Canada's Naylor brothers hit back-to-back Sunday for playoff-bound Guardians
Bo, 22, expected to be on team's post-season roster as 3rd catcher
Cleveland Guardians' lineup had a family look on Sunday.
Manager Terry Francona's batting order against Kansas City featured the Naylor brothers of Mississauga, Ont., hitting back-to-back. Josh hit cleanup and played first base and Bo, who was called up from the minors Saturday, hit fifth as the designated hitter. Both players bat left-handed.
Josh hit a three-run homer and went 2-for-3 in the Guardians' 7-5 victory over the Royals while Bo went hitless with four strikeouts in four at-bats.
Bo is expected to be on Cleveland's post-season roster as the third catcher. On Saturday night, he became the 17th Guardians player to make his major league debut this season, matching the franchise record set in 1912 and tied two years later.
He entered in the sixth inning, going 0-for-2 and threw out Royals outfielder Kyle Isbel trying to steal second base.
"We wanted to let the kid get some nerves out of the way tonight," Francona said of Bo to reporters.
Welcome to The Show, Bo Naylor!<a href="https://twitter.com/hashtag/ForTheLand?src=hash&ref_src=twsrc%5Etfw">#ForTheLand</a> <a href="https://t.co/4eUiifJkAA">pic.twitter.com/4eUiifJkAA</a>—@BallySportsCLE
Bo, 22, was selected by Cleveland in the first round of the 2018 draft. He began this season at double-A Akron and was promoted to triple-A Columbus in June. He batted a combined .263 with 21 homers, 68 runs batted in and 20 stolen bases in 118 games.
Bo is the only catcher in the minor leagues this season to have 20 home runs and 20 stolen bases.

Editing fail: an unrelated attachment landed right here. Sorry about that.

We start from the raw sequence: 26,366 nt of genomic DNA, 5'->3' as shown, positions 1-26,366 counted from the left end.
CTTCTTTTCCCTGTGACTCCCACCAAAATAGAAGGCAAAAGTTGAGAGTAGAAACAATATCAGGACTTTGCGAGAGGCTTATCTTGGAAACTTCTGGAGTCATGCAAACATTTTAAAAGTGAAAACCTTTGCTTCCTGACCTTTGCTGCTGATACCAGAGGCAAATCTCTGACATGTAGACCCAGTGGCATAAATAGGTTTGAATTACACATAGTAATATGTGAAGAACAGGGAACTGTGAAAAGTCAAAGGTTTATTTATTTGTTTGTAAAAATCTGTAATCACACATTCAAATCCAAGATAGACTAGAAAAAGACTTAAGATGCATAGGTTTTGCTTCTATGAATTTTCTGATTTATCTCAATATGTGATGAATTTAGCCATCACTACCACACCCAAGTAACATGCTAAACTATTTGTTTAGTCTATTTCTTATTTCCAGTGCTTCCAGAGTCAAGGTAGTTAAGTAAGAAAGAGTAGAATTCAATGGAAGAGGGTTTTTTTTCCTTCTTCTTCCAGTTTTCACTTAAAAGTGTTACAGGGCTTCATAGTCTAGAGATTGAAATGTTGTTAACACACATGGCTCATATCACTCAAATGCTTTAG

Cleveland acquired Josh Naylor, 25, from San Diego in 2020. He overcame a gruesome leg injury last season to play a major role in Cleveland's surprising run to the American Central title. He is batting .251 with 19 home runs and 73 RBI.
October 1, 2022 <a href="https://twitter.com/_BoNaylor_?ref_src=twsrc%5Etfw">@_BoNaylor_</a> & <a href="https://twitter.com/JoshNaylor44?ref_src=twsrc%5Etfw">@JoshNaylor44</a> became the 3rd 🇨🇦 brothers to play on the same team at the same time. 1st time since John & Arthur Irwin in 1891.<br>Overall, 6 Canadian brothers have played MLB (Jeff/Jordan Zimmerman, Rob/Rich Butler, Russ/Gene Ford, Pete/Fred Wood) <a href="https://t.co/t7ZBhwQksy">pic.twitter.com/t7ZBhwQksy</a>—@CDNBaseballHOF
Selected 12th overall in the 2015 draft, Josh has already been traded twice, first from the Miami Marlins. He set an MLB record by going 5-for-5 in his first five post-season at-bats.
"It's an incredible experience to get traded because you battle both sides of the ball, the evil and the good," he told Vivek Jacob in the spring of 2021 for a CBCSports.ca story. "As you go on in your career, and in your life, you kind of realize everything happens for a reason."
Instilling the love of baseball for Naylor began with his parents, Chris and Jenice. Chris played both hockey and baseball growing up and so that's what he chose to introduce Josh to at an early age. Josh took to sports and competition like a duck to water, and any opportunity to get one over on someone was an opportunity he couldn't miss. This was a kid determined to have all the fun in the world.
"Ever since he was a toddler, he was a Tasmanian devil [of] energy," Jenice said. "That's what we nicknamed him — Tasmanian devil — because, honestly, it was non-stop with him. He was playful, he was interactive, whether it was in school, in the neighborhood, it was always go, go, go, go, go.
"And baseball was one of those things he always wanted to play or it was hockey. He always wanted to play and get everybody to play with him. Myself, grandmother, his dad, his siblings, the neighbour, he was just a very energetic, good-natured young guy."
Jenice, a probation officer, always looked to ensure her boys were focused and disciplined. She wanted her kids to be goal-oriented from the beginning; it was one of her tenets of parenting. No matter how small, she wanted to make sure they were always chasing something. And by setting goals, the trickle-down effect took care of "the process."
With files from CBC Sports